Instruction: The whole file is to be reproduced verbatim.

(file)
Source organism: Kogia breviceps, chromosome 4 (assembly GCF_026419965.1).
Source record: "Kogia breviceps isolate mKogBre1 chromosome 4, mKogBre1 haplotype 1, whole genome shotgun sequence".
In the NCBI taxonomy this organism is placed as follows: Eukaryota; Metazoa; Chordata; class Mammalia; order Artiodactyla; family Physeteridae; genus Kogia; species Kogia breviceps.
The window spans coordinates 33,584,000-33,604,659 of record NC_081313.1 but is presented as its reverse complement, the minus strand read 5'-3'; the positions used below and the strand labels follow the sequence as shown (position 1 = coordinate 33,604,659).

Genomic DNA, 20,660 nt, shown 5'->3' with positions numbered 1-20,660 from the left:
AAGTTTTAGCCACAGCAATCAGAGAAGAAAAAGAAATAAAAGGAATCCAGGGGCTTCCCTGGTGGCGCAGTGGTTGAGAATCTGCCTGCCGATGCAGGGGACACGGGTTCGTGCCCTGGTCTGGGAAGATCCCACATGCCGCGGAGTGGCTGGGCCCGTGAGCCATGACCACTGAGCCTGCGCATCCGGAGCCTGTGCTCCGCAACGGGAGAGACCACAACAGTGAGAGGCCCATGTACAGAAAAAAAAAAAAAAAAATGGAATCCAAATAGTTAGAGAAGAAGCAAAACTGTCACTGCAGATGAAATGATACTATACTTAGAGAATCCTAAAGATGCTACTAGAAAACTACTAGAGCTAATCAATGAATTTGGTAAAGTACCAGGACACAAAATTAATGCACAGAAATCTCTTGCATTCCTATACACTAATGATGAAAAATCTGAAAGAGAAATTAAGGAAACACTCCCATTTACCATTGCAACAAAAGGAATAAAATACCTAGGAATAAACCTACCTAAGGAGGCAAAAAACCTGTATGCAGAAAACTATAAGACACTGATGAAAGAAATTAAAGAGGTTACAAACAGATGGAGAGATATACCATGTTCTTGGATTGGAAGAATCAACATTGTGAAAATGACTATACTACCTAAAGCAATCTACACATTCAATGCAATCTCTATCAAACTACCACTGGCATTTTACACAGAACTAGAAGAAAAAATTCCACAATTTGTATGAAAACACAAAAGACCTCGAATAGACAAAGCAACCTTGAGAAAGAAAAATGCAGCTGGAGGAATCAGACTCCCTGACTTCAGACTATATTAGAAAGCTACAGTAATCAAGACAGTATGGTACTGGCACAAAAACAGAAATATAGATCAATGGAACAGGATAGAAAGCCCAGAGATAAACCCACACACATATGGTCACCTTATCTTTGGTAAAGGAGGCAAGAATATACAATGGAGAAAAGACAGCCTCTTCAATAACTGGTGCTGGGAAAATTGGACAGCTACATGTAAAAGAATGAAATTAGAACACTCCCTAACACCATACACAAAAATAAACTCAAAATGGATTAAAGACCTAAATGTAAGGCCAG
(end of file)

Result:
Source organism: Kogia breviceps, chromosome 4 (assembly GCF_026419965.1).
Source record: "Kogia breviceps isolate mKogBre1 chromosome 4, mKogBre1 haplotype 1, whole genome shotgun sequence".
In the NCBI taxonomy this organism is placed as follows: Eukaryota; Metazoa; Chordata; class Mammalia; order Artiodactyla; family Physeteridae; genus Kogia; species Kogia breviceps.
The window spans coordinates 33,584,000-33,604,659 of record NC_081313.1 but is presented as its reverse complement, the minus strand read 5'-3'; the positions used below and the strand labels follow the sequence as shown (position 1 = coordinate 33,604,659).

Genomic DNA, 20,660 nt, shown 5'->3' with positions numbered 1-20,660 from the left:
AAGTTTTAGCCACAGCAATCAGAGAAGAAAAAGAAATAAAAGGAATCCAGGGGCTTCCCTGGTGGCGCAGTGGTTGAGAATCTGCCTGCCGATGCAGGGGACACGGGTTCGTGCCCTGGTCTGGGAAGATCCCACATGCCGCGGAGTGGCTGGGCCCGTGAGCCATGACCACTGAGCCTGCGCATCCGGAGCCTGTGCTCCGCAACGGGAGAGACCACAACAGTGAGAGGCCCATGTACAGAAAAAAAAAAAAAAAAATGGAATCCAAATAGTTAGAGAAGAAGCAAAACTGTCACTGCAGATGAAATGATACTATACTTAGAGAATCCTAAAGATGCTACTAGAAAACTACTAGAGCTAATCAATGAATTTGGTAAAGTACCAGGACACAAAATTAATGCACAGAAATCTCTTGCATTCCTATACACTAATGATGAAAAATCTGAAAGAGAAATTAAGGAAACACTCCCATTTACCATTGCAACAAAAGGAATAAAATACCTAGGAATAAACCTACCTAAGGAGGCAAAAAACCTGTATGCAGAAAACTATAAGACACTGATGAAAGAAATTAAAGAGGTTACAAACAGATGGAGAGATATACCATGTTCTTGGATTGGAAGAATCAACATTGTGAAAATGACTATACTACCTAAAGCAATCTACACATTCAATGCAATCTCTATCAAACTACCACTGGCATTTTACACAGAACTAGAAGAAAAAATTCCACAATTTGTATGAAAACACAAAAGACCTCGAATAGACAAAGCAACCTTGAGAAAGAAAAATGCAGCTGGAGGAATCAGACTCCCTGACTTCAGACTATATTAGAAAGCTACAGTAATCAAGACAGTATGGTACTGGCACAAAAACAGAAATATAGATCAATGGAACAGGATAGAAAGCCCAGAGATAAACCCACACACATATGGTCACCTTATCTTTGGTAAAGGAGGCAAGAATATACAATGGAGAAAAGACAGCCTCTTCAATAACTGGTGCTGGGAAAATTGGACAGCTACATGTAAAAGAATGAAATTAGAACACTCCCTAACACCATACACAAAAATAAACTCAAAATGGATTAAAGACCTAAATGTAAGGCCAG